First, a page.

What Does Meditation Mean in the Bible? How Can I Practice Biblical Meditation?

Meditation is a key component to a Christian’s growth. While meditation isn’t described in Scripture as many think of meditation today, which is greatly influenced by Eastern meditation methods, meditation in the Bible is associated with growth and prosperity.
April Motl
What Does Meditation Mean in the Bible? How Can I Practice Biblical Meditation?

Meditation is a key component to a Christian’s growth. While meditation isn’t described in Scripture as many think of meditation today, which is greatly influenced by Eastern meditation methods, meditation in the Bible is associated with growth and prosperity.

Definition of Meditate in the Bible

The following words are translated in Hebrew and Greek (respectively) into our English word for meditate:

Other words are also translated meditate, but they are derivatives of the above words.

Examples of Meditation in the Bible

The first person we see “meditating” in the Bible is Isaac. He was meditating (suach) in a field when the Lord brought his wife, Rebekah, to him (Genesis 24:63).

1. Isaac

Isaac was the son God promised to Abraham and Sarah. While we know a lot about Abraham’s amazing faith, Isaac had his own personal journey with God.

Isaac was what we would consider a little old to be a bachelor, but there he was, waiting on the Lord’s provision for a wife. He was in the midst of grieving the death of his mother, meditating and waiting when God brought Rebekah to him. Most Bible scholars consider him to be prayerfully processing life with God during this time.

Scripture records that he took Rebekah as his wife, loved her all his days, and was comforted after his mother’s death. In a culture of polygamy, Isaac loved only Rebekah. When the two of them shared anniversary after anniversary with no children, Isaac prayed, and the Lord heard his prayer and blessed them with twins.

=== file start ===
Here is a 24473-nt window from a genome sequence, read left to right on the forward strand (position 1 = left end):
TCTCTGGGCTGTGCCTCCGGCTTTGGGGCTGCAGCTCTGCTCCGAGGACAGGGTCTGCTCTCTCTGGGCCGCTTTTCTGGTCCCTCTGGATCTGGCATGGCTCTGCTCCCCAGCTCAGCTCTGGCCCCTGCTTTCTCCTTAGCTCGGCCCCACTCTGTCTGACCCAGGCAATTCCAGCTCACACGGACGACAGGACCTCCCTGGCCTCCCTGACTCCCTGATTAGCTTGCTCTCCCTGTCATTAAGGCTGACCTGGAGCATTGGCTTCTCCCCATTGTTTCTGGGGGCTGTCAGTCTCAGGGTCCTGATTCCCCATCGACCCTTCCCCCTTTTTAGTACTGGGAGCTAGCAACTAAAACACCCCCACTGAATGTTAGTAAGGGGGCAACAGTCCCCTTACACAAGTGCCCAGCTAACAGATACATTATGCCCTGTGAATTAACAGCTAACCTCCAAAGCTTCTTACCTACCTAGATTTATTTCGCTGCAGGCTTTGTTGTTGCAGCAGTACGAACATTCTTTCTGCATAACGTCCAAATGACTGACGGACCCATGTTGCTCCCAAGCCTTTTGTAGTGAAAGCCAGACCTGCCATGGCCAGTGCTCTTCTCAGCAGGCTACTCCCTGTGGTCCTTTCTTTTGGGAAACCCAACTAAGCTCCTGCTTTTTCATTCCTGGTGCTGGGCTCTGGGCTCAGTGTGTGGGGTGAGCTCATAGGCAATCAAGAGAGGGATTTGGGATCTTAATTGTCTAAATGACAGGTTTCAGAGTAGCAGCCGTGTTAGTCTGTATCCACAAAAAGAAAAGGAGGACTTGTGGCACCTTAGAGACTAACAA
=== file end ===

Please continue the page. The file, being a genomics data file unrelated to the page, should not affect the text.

Meditation and prayer were intricately woven into Isaac’s life, even shaping the direction of his family.

The next instance of meditating we see in Scripture occurs in the book of Joshua:

2. Joshua

After Moses died, the Lord gave instructions to Joshua, Moses’ aid. One instruction was to meditate on the “Book of the Law.”

“This Book of the Law shall not depart from your mouth, but you shall meditate [hagah] on it day and night, so that you may be careful to do according to all that is written in it; for then you will make your way prosperous, and then you will have success.” (Joshua 1:8)

The Psalms echo this admonition from the Book of Joshua:

“But his delight is in the law of the Lord, And in His law he meditates [hagah] day and night. He will be like a tree firmly planted by streams of water, which yields its fruit in its season and its leaf does not wither; And in whatever he does, he prospers.” (Psalm 1:2-3)

In these two examples, meditating on God’s word results in doing “all that is written in it,” “yield[ing] fruit” and prospering.

Whether our business is blessed because we carry it out with godly principles or our souls are wrapped in the rich peace of Christ, without meditating on Scripture, we can be sure we will miss opportunities to prosper in our walks with God. Because as Christians, there is no greater prosperity for us than to know the Lord. Meditating on Scripture is a way to experiencing Him!

3. David

In Psalm 143, David meditated on his past experiences with God when his current experience was overwhelming.

“Therefore my spirit is overwhelmed within me; my heart is appalled within me. I remember the days of old; I meditate [hagah] on all Your doings; I muse on the work of Your hands.” (Psalm 143:4-5)